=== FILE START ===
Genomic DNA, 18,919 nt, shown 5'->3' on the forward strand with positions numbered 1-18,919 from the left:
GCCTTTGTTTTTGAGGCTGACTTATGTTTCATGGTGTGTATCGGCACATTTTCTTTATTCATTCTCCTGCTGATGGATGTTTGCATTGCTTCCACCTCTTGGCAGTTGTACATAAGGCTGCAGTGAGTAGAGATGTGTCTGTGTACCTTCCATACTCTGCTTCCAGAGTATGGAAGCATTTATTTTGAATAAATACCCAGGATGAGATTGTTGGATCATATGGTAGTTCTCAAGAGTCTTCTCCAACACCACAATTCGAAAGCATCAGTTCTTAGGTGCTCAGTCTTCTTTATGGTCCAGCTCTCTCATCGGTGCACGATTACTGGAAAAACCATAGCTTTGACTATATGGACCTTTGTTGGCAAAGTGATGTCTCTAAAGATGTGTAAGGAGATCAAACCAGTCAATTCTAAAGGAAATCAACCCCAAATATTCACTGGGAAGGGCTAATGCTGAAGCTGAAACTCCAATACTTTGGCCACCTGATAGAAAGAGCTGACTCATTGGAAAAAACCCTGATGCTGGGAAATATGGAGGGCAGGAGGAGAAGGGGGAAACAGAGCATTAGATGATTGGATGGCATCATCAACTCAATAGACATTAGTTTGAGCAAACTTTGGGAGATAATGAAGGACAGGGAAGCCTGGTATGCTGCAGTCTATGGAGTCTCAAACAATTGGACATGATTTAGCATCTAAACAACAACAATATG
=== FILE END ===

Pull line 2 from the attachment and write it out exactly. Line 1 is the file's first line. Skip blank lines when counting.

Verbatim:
GCCTTTGTTTTTGAGGCTGACTTATGTTTCATGGTGTGTATCGGCACATTTTCTTTATTCATTCTCCTGCTGATGGATGTTTGCATTGCTTCCACCTCTTGGCAGTTGTACATAAGGCTGCAGTGAGTAGAGATGTGTCTGTGTACCTTCCATACTCTGCTTCCAGAGTATGGAAGCATTTATTTTGAATAAATACCCAGGATGAGATTGTTGGATCATATGGTAGTTCTCAAGAGTCTTCTCCAACACCACAATTCGAAAGCATCAGTTCTTAGGTGCTCAGTCTTCTTTATGGTCCAGCTCTCTCATCGGTGCACGATTACTGGAAAAACCATAGCTTTGACTATATGGACCTTTGTTGGCAAAGTGATGTCTCTAAAGATGTGTAAGGAGATCAAACCAGTCAATTCTAAAGGAAATCAACCCCAAATATTCACTGGGAAGGGCTAATGCTGAAGCTGAAACTCCAATACTTTGGCCACCTGATAGAAAGAGCTGACTCATTGGAAAAAACCCTGATGCTGGGAAATATGGAGGGCAGGAGGAGAAGGGGGAAACAGAGCATTAGATGATTGGATGGCATCATCAACTCAATAGACATTAGTTTGAGCAAACTTTGGGAGATAATGAAGGACAGGGAAGCCTGGTATGCTGCAGTCTATGGAGTCTCAAACAATTGGACATGATTTAGCATCTAAACAACAACAATATG